The Veldt

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Themes and Colors
Consumer Culture and Technology Theme Icon
“Too Real” Reality Theme Icon
Human Nature Theme Icon
Death of the Family Theme Icon
LitCharts assigns a color and icon to each theme in The Veldt, which you can use to track the themes throughout the work.
“Too Real” Reality Theme Icon

In Bradbury’s story, virtual reality has powerfully altered the Hadley family’s perception of reality. In the Happylife Home, this technology takes the form of a “nursery”, a room for the Hadleys’ children that immerses them in any scene the can imagine. For the children Wendy and Peter, the power of virtual reality reaches the point where they would much rather interact with the nursery than with the real world. As George points out, “They live for the nursery.” So much so, in fact, that they kill their parents in order to keep using it.

Bradbury’s nursery presents us with a paradox. In “The Veldt,” the Hadley children are completely dependent on the nursery. As the psychologist in the story, David McClean, comments, the nursery has become their new mother and father. Yet within its walls, the nursery grants them a frightening amount of power. Able to create anything they can imagine, they are essentially little gods. But these are gods without morals: the story strongly implies that the children use the nursery to kill their parents. But some questions linger, unanswered. How conscious are Wendy and Peter of the severity of their actions? Has virtual reality dulled their sense of real consequence?

“The Veldt” raises important questions about reality that are most pressing today, as companies are actually developing vivid renderings of virtual reality. What should our relationship to this kind of technology be? Will virtual reality actually become powerful enough to trick us into thinking that it’s completely real (think The Matrix)? If so, will we lose control? And how far should we let our imaginations run? Perhaps there are certain ideas in our heads that should remain in our heads. The phrase “too real,” which occurs several times in this story, is loaded with these concerns. The power of the nursery gives George and Lydia a sense of unease; they come to realize that they cannot distinguish between virtual reality and their reality. Virtual reality becomes too real to be virtual; indeed, it ultimately becomes reality itself. The blurry line between the Hadleys’ experiences and the experiences generated by the nursery forces the reader to ask the question: if a machine-generated world is just as real as our own world, what meaning does our own world have?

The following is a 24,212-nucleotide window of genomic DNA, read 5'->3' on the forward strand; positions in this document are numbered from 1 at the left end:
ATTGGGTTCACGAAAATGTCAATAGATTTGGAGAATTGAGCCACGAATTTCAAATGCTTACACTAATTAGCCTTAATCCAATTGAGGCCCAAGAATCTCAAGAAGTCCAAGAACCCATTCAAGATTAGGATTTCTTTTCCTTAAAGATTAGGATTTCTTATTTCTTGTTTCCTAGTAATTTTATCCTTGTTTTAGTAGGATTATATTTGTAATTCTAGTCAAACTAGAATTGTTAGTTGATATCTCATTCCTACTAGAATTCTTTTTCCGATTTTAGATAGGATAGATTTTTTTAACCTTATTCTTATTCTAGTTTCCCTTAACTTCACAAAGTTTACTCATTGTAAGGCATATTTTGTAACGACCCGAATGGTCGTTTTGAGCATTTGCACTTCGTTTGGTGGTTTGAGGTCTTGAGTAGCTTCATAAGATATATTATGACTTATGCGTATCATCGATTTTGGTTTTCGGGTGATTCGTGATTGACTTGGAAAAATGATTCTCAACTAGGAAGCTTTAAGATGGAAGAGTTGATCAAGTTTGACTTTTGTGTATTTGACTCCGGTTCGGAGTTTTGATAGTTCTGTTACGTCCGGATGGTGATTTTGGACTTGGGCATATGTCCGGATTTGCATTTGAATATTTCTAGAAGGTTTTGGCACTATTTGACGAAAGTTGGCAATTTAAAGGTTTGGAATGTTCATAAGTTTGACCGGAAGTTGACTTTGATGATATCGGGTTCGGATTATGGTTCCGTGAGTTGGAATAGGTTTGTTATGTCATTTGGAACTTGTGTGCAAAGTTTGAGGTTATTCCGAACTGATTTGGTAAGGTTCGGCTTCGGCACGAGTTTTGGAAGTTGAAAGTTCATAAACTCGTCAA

The phrase “too real” also implies a culture of overstimulation that plagues society. It is perhaps the incredible vividness and intensity of the nursery that makes the Hadley children unable to enjoy the real world any longer. Like a drug, the nursery demands that one get high on images, on fantasies, and remain that way. Bradbury wrote this story in a time when television was exposing its first generation of consumers to image and information overload. Today, it is not only easy to imagine but almost impossible not to see a child’s or adult’s eyes peeled to a screen of some sort, oblivious to what is going on around them. This overstimulation—and the resulting need for even more overstimulation—leads Peter to say: “I don’t want to do anything but look and listen and smell; what else is there to do?” But, as the reader knows, there are other things to do, things that make people human: thinking, caring, and loving, among others.

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“Too Real” Reality ThemeTracker

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“Too Real” Reality Quotes in The Veldt

Below you will find the important quotes in The Veldt related to the theme of “Too Real” Reality.
The Veldt Quotes

They stood on the thatched floor of the nursery. It was forty feet across by forty feet long and thirty feet high; it had cost half again as much as the rest of the house. “But nothing’s too good for our children,” George had said.

Related Characters: George Hadley (speaker), Lydia Hadley, Wendy Hadley, Peter Hadley
Related Symbols: The “Nursery”
Page Number: 9
Explanation and Analysis:

Once again, the details Bradbury gives on the home remind us of the kind we might find in a catalog. Readers learn of its “thatched floor” and find out the exact dimensions of the nursery. These details help us imagine the nursery (in which most of the story will take place) but also echo the consumerism at the center of Bradbury’s story. It is an enormous room: sixteen hundred square feet of floor space, and thirty-foot-high ceilings. The nursery alone is bigger than many small homes, and its ceilings are more than three times as high as the standard nine-foot ceiling.